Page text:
Adding tree-sitter-highlight v0.20.1 to dependencies.
      Adding tree-sitter-python v0.20.2 to dependencies.

and from readme from the project, we need to define list of highlights_names we want.

Lets create highlight module, highlight.rs:

use tree_sitter_highlight::{HighlightConfiguration, Highlighter, HtmlRenderer};

const HIGHLIGHT_NAMES: &[&str; 18] = &[

pub fn code_highlight(code: String) -> Result<String, Box<dyn std::error::Error>> {
    let mut highlighter = Highlighter::new();

    let mut python_config = HighlightConfiguration::new(

    let html_attrs: Vec<String> = HIGHLIGHT_NAMES
        .map(|s| format!("class=\"{}\"", s.replace('.', " ")))

    let highlights = highlighter.highlight(&python_config, code.as_bytes(), None, |_| None)?;

    let mut renderer = HtmlRenderer::new();
    renderer.render(highlights, code.as_bytes(), &|highlight| {


Now use it in lib.rs:

mod highlight;


fn code_highlight(code: String) -> PyResult<String> {
    match highlight::code_highlight(code) {
        Ok(value) => Ok(value),
        Err(e) => Err(PyValueError::new_err(e.to_string())),

fn tobira(_py: Python, m: &PyModule) -> PyResult<()> {
    m.add_function(wrap_pyfunction!(sum_as_string, m)?)?;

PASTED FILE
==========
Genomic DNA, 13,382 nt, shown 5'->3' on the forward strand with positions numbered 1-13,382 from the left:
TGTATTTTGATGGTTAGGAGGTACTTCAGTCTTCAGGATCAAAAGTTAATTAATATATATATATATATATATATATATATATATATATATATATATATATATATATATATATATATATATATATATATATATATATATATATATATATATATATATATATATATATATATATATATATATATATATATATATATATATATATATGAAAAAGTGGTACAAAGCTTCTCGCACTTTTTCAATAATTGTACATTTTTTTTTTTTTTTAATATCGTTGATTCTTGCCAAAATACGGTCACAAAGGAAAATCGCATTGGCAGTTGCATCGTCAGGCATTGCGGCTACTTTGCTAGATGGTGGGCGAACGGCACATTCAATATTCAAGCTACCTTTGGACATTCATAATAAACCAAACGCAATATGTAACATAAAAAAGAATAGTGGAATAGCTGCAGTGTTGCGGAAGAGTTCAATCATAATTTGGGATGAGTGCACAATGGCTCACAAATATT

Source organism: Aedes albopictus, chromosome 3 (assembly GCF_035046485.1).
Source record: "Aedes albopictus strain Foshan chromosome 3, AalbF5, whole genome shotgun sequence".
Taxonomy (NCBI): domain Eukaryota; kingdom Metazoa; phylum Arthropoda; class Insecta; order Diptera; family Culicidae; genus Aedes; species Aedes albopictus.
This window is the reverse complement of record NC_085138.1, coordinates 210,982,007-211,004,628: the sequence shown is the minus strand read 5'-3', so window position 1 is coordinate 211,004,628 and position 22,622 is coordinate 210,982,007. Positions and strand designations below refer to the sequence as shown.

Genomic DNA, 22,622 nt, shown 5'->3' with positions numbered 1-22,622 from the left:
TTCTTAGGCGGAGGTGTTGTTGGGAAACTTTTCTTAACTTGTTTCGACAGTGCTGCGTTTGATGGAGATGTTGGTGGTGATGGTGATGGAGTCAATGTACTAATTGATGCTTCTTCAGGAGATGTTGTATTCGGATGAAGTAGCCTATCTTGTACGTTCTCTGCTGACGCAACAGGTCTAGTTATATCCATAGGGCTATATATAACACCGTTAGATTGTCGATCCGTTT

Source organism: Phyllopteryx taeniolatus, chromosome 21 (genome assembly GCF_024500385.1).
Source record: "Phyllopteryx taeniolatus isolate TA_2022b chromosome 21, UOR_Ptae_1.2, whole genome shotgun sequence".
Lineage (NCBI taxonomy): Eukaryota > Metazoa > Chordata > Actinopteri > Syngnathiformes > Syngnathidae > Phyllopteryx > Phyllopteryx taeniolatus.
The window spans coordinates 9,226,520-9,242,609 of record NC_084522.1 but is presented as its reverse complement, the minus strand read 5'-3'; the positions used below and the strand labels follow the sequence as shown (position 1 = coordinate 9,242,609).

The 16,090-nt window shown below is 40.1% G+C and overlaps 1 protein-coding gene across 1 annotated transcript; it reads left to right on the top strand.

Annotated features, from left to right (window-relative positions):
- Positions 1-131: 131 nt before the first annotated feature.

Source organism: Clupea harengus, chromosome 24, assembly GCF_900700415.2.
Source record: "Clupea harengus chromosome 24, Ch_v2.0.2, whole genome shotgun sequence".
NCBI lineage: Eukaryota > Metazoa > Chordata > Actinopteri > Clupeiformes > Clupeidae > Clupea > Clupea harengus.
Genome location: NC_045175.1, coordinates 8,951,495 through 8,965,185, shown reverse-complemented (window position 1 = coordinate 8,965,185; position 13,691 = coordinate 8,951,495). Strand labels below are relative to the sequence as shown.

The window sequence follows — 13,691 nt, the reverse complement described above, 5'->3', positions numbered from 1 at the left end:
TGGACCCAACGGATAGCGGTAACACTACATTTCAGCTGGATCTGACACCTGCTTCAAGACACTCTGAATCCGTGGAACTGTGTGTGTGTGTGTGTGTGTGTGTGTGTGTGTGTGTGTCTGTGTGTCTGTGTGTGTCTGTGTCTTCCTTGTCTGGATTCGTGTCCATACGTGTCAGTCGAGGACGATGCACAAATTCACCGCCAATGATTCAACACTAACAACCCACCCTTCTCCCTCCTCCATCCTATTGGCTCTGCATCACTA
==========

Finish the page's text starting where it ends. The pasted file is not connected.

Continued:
m.add_function(wrap_pyfunction!(get_directory_size, m)?)?;
    m.add_function(wrap_pyfunction!(code_highlight, m)?)?;

Lets test it on calculate.py file:

$ maturin develop --release
$ python -c "import tobira; fh = open('calculate.py'); code = fh.read(); print(tobira.code_highlight(code))"
<span class="keyword">import</span> <span class="variable">argparse</span>

<span class="keyword">import</span> <span class="variable">tobira</span>  # rust module
<span class="keyword">import</span> <span class="variable">scandirsize</span>  # python module

<span class="variable">parser</span> <span class="operator">=</span> <span class="variable">argparse</span>.ArgumentParser(<span class="variable">description</span><span class="operator">=</span><span class="string">&quot;Compare directory size module&quot;</span>)